What if I really need a massage, but really can not afford one?

For each client you refer to me that books an appointment, you get $5 off! You can use the $5 off each time or save up for a free session!  (And usually every pregnant individual knows at least three more pregnant people. Spread the word!)

I also have a Pay It Forward Program. You can read about it here
 

What if I am running late for my appointment?

I ask all clients to ALWAYS plan on arriving 5-10 mins (15 minutes for first time clients) early for any massage session. Unlike the average doctor's office, I actually run on time! If you are late, I will get you on the massage table quickly, and you will get whatever time remains of the session you are paying for. Just communicate with me if you are going to be late, and I'll see what I can do, but please understand that I don't usually have wiggle room in my schedule. If you are so late that you have to cancel, see policy for no-shows. (If you are early, and I end up taking you back a few minutes late, you'll still get the full time you booked and it's up to me to make up time in my schedule.)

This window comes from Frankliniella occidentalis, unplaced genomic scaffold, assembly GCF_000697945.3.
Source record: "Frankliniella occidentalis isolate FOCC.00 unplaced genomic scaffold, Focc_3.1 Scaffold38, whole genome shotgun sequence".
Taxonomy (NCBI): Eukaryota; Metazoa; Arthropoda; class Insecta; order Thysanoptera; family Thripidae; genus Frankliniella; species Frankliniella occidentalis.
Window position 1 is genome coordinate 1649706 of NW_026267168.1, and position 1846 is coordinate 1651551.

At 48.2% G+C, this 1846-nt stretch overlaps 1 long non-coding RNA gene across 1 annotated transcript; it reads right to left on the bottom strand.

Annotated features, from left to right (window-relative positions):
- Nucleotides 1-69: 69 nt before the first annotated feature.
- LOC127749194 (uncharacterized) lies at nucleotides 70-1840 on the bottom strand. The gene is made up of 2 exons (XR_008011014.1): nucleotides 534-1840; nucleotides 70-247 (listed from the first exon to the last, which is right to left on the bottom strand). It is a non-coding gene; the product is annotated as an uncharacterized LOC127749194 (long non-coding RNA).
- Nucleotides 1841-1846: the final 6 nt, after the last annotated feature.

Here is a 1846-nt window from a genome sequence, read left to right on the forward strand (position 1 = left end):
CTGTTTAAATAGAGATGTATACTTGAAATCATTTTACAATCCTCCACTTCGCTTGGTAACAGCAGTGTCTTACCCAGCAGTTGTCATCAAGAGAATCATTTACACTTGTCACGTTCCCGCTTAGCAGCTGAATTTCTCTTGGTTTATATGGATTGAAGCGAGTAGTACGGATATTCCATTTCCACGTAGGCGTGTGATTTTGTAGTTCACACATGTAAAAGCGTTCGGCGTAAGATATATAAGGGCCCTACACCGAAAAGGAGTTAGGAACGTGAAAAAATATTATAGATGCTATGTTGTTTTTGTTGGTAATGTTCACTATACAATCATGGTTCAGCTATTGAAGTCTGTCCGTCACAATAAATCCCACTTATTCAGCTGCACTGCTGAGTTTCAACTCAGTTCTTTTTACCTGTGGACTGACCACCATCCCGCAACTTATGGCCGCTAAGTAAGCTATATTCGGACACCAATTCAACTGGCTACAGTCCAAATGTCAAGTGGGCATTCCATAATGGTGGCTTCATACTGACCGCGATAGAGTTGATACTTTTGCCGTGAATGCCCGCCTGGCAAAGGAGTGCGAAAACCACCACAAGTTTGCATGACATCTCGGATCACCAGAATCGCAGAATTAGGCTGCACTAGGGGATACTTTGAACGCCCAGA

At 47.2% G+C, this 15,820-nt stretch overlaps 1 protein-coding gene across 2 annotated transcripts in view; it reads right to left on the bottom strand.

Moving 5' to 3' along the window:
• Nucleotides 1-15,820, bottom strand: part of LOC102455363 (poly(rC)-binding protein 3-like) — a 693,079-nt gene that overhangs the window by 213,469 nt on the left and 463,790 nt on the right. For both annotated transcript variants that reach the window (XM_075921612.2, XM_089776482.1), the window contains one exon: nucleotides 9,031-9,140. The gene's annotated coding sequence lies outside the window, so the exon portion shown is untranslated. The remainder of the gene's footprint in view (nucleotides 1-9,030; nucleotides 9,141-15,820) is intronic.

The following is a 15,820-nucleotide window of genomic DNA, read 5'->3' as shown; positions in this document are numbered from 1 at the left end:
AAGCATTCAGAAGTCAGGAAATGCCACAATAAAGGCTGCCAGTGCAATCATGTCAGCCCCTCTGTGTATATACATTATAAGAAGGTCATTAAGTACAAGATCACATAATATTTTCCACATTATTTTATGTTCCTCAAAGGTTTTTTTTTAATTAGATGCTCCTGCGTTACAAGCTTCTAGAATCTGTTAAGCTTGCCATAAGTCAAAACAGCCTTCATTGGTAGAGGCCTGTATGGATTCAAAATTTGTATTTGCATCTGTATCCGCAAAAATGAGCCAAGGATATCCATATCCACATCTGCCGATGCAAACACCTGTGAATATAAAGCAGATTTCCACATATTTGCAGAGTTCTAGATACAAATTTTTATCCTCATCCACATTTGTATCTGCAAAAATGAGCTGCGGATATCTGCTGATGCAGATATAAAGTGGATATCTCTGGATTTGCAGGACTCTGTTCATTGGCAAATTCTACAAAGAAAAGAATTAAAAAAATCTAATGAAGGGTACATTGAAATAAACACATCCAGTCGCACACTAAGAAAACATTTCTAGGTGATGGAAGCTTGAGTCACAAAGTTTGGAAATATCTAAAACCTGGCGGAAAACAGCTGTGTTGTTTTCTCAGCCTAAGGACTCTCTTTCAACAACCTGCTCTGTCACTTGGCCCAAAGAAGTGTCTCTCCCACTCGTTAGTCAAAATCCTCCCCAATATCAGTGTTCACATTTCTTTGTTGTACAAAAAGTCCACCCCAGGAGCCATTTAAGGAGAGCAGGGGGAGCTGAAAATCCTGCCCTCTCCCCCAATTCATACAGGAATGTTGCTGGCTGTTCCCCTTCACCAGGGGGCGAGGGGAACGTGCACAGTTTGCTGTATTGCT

What is required to reserve my appointment?

Your full name, email address, mobile number, a credit or debit card on file to guarantee your appointment, as well as how many weeks pregnant or postpartum you are, and whether your pregnancy is low- or high-risk (and if high risk, for what reason).
 

Do you take walk-ins?